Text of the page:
How can you help improve your employees’ well-being?

October 19, 2021

The demands of the workplace can be a significant source of stress for many U.S. workers, and research has found the design of work can have substantial effects on employee well-being and health, according to Harvard Business Review.

There are ways to redesign work to support well-being and yield long-term benefits for companies, such as improving worker health and job performance and reducing employee burnout.

Following are seven approaches to help improve employee health and well-being.

  1. Give workers more control over how they do their work. Research indicates high work demands coupled with low job control significantly increases health risks. Even small changes can make a difference in employee well-being; for example, offering employees more training so they can take on new tasks and solve more problems themselves.
  2. Allow employees more flexibility about when and where they work. Several studies have found giving workers more control over their work schedules improves their mental health. This can involve simply permitting varied starting and stopping times.
  3. Increase the stability of workers’ schedules. Erratic schedules make it hard for workers to manage their personal lives and family responsibilities. Greater stability can benefit companies and employees, leading to increased productivity and reduced stress.
  4. Provide employees with opportunities to solve workplace problems. Studies show employees who had opportunities to problem solve together exhibited decreased rates of burnout and were less likely to want to leave their jobs.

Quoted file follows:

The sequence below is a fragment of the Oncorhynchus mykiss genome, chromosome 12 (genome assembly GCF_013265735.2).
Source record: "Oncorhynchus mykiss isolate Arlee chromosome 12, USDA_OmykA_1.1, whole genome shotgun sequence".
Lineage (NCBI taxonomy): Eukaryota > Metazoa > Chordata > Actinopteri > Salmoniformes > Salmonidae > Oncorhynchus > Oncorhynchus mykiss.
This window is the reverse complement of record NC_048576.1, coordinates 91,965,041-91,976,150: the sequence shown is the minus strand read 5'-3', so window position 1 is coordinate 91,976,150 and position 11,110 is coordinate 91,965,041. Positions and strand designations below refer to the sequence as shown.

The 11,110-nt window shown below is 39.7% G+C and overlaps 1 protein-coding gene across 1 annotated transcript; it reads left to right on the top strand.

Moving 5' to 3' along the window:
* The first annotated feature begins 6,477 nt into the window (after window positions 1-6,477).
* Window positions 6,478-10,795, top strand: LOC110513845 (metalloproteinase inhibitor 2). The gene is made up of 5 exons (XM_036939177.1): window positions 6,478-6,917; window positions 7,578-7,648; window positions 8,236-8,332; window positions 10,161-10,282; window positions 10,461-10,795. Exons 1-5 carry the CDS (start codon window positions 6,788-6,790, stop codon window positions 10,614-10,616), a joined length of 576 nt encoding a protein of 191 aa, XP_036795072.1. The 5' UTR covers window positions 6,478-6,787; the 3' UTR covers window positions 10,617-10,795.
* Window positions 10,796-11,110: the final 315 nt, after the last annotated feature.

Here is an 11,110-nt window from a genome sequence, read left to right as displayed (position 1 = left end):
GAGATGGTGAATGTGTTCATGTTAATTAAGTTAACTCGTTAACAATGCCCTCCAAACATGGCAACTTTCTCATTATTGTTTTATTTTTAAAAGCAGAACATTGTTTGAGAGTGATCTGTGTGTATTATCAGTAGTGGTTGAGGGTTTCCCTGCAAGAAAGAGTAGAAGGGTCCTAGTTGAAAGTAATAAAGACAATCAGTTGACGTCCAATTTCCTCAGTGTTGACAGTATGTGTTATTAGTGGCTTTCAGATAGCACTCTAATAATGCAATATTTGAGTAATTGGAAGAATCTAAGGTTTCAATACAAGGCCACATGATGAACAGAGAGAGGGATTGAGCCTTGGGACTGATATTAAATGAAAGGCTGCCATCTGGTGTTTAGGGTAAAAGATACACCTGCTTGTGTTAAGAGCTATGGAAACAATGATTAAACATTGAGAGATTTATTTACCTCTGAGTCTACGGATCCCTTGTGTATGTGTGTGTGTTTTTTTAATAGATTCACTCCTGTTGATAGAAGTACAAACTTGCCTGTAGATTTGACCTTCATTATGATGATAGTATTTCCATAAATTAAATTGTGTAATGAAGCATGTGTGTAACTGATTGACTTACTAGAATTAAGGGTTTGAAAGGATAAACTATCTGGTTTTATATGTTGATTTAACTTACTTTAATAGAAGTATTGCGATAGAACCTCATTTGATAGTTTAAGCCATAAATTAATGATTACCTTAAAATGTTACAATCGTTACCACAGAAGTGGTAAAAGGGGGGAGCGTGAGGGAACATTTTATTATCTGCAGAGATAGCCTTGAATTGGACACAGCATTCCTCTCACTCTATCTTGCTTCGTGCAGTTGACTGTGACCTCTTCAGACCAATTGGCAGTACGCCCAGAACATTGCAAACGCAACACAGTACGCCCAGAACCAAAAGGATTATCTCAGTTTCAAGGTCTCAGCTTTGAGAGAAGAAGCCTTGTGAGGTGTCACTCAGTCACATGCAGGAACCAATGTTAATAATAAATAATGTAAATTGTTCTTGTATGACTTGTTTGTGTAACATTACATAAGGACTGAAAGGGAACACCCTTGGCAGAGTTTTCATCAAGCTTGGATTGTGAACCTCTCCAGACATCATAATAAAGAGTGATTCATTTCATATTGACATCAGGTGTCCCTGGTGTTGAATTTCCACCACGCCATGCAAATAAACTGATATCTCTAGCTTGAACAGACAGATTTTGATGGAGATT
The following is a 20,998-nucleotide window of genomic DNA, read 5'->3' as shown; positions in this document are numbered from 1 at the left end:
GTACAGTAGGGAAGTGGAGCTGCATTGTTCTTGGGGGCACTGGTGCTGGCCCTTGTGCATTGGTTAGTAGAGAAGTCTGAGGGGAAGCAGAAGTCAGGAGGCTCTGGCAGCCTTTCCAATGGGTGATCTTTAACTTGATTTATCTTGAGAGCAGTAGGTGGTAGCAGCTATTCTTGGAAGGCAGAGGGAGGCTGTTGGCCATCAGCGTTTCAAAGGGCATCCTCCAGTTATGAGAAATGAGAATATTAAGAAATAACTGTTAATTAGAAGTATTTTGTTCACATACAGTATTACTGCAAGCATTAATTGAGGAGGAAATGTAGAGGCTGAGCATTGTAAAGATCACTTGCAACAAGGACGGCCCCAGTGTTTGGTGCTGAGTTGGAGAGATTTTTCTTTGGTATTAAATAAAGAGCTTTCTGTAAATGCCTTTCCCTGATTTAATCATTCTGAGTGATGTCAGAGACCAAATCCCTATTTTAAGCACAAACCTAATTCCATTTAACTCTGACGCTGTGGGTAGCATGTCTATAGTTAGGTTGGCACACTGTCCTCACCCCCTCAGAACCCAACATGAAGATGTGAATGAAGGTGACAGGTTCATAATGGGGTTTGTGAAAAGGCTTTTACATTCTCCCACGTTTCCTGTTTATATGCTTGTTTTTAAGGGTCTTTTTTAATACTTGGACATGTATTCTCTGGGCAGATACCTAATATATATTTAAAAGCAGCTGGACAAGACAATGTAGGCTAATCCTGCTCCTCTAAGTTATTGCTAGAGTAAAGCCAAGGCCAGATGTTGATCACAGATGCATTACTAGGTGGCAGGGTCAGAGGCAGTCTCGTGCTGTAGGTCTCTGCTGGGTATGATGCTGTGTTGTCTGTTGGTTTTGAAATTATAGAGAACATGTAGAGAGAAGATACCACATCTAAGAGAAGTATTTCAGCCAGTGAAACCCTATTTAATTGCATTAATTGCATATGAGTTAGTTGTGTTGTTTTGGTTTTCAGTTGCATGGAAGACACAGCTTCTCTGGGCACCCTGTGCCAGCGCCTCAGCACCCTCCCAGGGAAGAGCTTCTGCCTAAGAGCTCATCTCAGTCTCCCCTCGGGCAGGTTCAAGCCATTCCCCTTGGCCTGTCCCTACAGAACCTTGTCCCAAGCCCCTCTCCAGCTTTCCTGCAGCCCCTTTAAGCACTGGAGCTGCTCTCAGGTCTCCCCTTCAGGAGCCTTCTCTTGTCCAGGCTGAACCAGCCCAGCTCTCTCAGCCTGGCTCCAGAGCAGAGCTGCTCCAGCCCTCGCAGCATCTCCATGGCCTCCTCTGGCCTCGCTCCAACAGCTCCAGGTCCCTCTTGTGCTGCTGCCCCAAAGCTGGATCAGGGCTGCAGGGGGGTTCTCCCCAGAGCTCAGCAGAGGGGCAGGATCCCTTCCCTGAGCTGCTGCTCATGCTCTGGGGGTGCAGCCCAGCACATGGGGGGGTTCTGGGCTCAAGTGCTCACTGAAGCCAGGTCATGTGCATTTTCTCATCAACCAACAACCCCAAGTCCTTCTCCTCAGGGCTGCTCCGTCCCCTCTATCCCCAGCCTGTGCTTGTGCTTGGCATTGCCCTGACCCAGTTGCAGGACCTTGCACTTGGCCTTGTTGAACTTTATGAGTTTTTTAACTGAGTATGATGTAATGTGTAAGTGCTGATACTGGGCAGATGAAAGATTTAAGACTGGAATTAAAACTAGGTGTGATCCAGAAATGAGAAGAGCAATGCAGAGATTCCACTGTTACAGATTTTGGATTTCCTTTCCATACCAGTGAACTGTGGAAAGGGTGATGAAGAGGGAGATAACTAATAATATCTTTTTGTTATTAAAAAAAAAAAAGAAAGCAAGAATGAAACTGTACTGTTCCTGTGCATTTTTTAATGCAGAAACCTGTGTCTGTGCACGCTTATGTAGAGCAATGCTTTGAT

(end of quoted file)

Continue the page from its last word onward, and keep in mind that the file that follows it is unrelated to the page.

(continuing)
5. Keep your company adequately staffed so workloads are reasonable. Research has found high work demands can take a substantial toll on employee health and well-being. Hiring additional staff may seem costly, but employers also pay a price when exhausted or ill employees burn out, are absent or quit.
  6. Encourage managers to support employees’ personal needs. Many employees are also caregivers for children or elderly parents and benefit from supervisors who support the daily challenges of balancing their work and personal lives. Studies show training programs for managers to increase family-supportive behaviors have led to higher job satisfaction and better job performance.
  7. Foster a sense of social belonging among employees. Create a work culture in which employees can develop supportive relationships with their co-workers. In a study of 911 dispatchers, supervisors sent one email a week prompting dispatchers to provide support to one another by sharing affirming stories about their work. Dispatchers who received the emails reported a significant decrease in burnout and were 50% less likely to quit.

Tags: Business | Workforce

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